72% of women have suffered harassment at work, according to Aberje survey
- May 31, 2022
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The research A Mulher na Comunicação – its strength, its challenges, carried out by the Brazilian Association of Business Communication (Aberje), shows salary disparity, female leadership and other aspects in the corporate environment
The most important issue faced by women in the workplace today is the balance between personal and professional life, which also demonstrates the presence of a culture in which women are responsible for managing family matters, according to the survey. Women in Communication – its strength, its challenges, carried out by the Brazilian Association of Business Communication (Aberje).
The survey carried out to understand the challenges of women in the labor market also shows that there is inequality in pay compared to men (34%), and the lack of promotion opportunities (22%) are also seen as important issues faced.
For 50% of respondents, what most prevents women from reaching the top of their careers is associated with the underestimation of their abilities, which makes them not considered for a role/opportunity. In second place, with 47%, the impediment to growth happens when they express their opinions and are judged for it.
“Although women are mostly present in the Corporate Communications market – and we observe this through our network of associates, the research shows that there are still challenges and barriers in the issue of gender equality within organizations, which are a reflection of society itself”, says Hamilton dos Santos, executive director of Aberje.
Examples of this are the loss of their role and/or the reduction of their responsibilities as a result of motherhood (35%), excessively assertive or aggressive labels (33%) and the so-called “Impostor Syndrome” (25%), when a woman believes she is not capable of something and practices self-sabotage.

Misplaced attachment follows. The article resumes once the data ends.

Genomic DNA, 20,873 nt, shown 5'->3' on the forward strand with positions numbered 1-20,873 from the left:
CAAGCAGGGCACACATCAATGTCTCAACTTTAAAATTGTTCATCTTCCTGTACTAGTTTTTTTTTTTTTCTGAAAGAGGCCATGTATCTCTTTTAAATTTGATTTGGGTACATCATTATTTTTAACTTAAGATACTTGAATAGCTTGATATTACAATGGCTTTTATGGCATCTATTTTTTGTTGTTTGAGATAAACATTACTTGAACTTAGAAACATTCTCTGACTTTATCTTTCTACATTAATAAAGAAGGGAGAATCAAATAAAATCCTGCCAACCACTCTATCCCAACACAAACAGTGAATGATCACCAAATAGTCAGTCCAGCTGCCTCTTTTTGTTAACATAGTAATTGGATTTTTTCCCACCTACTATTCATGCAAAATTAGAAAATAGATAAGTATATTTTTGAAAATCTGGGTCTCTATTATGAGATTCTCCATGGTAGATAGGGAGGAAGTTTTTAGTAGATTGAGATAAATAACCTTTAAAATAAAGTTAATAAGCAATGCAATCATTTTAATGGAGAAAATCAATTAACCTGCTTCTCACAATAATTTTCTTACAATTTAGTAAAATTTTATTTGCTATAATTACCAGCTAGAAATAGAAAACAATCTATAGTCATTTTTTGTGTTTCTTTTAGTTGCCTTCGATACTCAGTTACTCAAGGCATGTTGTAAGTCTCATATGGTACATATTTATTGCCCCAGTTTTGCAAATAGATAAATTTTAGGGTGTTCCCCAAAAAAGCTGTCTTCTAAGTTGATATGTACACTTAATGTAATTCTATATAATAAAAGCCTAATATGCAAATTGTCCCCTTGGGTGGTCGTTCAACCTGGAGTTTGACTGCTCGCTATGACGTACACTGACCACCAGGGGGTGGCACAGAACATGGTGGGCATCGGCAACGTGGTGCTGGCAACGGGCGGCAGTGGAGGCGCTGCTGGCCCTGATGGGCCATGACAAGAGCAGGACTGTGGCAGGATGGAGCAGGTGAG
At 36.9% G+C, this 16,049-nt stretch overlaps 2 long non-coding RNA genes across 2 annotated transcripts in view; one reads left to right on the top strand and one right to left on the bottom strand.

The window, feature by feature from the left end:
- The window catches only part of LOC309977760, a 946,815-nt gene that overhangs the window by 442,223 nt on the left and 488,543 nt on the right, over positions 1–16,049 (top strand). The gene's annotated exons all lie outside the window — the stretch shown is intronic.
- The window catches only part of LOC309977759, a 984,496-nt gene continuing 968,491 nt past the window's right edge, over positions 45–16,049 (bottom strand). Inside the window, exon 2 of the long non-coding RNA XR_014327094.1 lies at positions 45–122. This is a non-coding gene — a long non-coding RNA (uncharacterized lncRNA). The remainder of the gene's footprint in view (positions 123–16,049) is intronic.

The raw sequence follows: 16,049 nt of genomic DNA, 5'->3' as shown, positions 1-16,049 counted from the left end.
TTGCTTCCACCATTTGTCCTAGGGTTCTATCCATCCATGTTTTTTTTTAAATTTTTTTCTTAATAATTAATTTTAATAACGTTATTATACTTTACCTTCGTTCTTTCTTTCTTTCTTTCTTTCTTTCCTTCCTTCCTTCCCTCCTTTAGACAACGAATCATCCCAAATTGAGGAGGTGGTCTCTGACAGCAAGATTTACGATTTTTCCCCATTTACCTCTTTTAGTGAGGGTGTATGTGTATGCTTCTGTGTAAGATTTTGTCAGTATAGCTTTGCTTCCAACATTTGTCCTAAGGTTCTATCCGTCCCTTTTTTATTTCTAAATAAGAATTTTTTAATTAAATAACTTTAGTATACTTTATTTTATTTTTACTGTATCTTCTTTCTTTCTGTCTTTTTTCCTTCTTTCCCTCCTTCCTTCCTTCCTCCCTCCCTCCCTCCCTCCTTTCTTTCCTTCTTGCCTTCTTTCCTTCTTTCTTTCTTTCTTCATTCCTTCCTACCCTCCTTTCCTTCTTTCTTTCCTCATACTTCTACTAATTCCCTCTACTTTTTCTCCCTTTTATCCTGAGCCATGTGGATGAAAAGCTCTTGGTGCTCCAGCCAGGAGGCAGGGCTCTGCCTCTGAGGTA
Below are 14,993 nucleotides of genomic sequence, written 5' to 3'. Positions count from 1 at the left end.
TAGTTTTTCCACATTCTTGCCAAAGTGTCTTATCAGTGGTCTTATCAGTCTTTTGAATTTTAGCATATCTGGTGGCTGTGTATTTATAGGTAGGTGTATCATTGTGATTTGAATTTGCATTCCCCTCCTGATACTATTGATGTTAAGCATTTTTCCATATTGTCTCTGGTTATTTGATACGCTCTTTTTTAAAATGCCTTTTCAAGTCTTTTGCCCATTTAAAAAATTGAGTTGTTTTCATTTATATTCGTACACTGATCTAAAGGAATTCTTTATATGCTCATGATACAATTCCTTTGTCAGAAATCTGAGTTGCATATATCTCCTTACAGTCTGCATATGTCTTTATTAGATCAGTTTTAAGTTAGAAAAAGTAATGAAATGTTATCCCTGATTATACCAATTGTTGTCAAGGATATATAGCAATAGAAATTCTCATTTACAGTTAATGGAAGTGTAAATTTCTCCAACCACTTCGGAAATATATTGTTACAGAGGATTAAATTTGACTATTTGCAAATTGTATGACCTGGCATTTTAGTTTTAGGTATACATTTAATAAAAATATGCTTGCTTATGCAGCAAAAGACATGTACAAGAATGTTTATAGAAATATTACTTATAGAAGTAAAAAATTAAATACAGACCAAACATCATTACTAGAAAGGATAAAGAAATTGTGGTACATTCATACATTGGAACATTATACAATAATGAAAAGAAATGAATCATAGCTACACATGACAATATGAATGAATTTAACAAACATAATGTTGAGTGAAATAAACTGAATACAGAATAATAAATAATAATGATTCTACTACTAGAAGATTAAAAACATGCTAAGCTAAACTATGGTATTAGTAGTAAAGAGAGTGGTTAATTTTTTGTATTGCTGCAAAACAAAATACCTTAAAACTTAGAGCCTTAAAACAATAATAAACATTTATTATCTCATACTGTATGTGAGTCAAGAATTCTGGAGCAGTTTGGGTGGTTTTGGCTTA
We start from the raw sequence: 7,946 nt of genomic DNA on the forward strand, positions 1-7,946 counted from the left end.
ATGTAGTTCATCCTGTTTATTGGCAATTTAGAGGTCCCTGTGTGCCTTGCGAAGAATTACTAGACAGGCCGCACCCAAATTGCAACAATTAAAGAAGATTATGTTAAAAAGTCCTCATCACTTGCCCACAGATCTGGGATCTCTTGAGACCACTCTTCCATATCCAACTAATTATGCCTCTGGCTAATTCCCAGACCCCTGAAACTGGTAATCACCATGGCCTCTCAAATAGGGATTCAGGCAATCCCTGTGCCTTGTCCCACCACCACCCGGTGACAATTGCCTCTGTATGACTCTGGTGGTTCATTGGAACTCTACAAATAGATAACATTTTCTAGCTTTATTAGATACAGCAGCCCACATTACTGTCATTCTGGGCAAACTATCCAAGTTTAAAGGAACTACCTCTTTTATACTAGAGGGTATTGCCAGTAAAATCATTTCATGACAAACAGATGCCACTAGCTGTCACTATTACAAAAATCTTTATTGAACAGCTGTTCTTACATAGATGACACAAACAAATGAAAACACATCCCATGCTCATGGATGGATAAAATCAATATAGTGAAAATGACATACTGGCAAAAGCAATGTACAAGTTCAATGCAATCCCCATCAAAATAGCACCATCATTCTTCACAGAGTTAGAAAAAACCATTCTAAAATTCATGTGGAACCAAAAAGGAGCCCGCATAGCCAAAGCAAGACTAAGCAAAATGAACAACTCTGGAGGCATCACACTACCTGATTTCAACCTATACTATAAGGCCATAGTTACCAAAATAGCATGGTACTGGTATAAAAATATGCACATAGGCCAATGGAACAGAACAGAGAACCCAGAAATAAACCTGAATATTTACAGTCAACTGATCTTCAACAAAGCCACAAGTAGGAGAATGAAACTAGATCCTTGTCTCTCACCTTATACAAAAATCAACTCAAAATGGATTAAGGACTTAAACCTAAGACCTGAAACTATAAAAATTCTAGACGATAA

The main problems faced by the 554 women interviewed who work in the area of communication in different organizations and regions of the country are: the lack of training for women (38%), the low level of promotion of women (37%), the lack of of sorority among women (36%), inequality of treatment between genders (28%), lower wages paid to women (24%) and harassment by co-workers (17%).
Gender equity in companies
Most participants (81%) also believe that having a policy in place contributes to gender equity in the organization. However, only 29% of them know the policies in their companies and adopt formal practices in relation to gender equity.
In addition, the number of men in leadership positions is higher in the majority (61%) of the participants’ current organizations. However, in 32% of organizations, the number of women in leadership positions is already greater than or equal to the number of men. While 18% of respondents say they are not uncomfortable with the comparison, 41% feel uncomfortable or very uncomfortable with this imbalance between men and women in leadership roles.
The initiatives of organizations related to the development of women in leadership they are still modest, since only 24% of the current organizations of the participants have specific programs for this purpose. For the interviewees, the most important competencies/skills to be addressed in female leadership development programs are, in this order: career planning (57%) and work-life balance (46%), image building – personal branding (38%), trust (38%), executive posture (37%) and communication (37%).
When asked in which areas men do not perceive women as effective, participants mostly pointed to problem solving (74%) and focus on results (71%).
The study also points out the barriers and main structural challenges faced by women. According to the responses, 52% believe in men’s propensity to benefit other men in the succession of positions or appointment. In addition, 38% think that the organizational culture still discriminates against the female condition and 36% believe they have difficulty in career development due to the management of professional and family issues.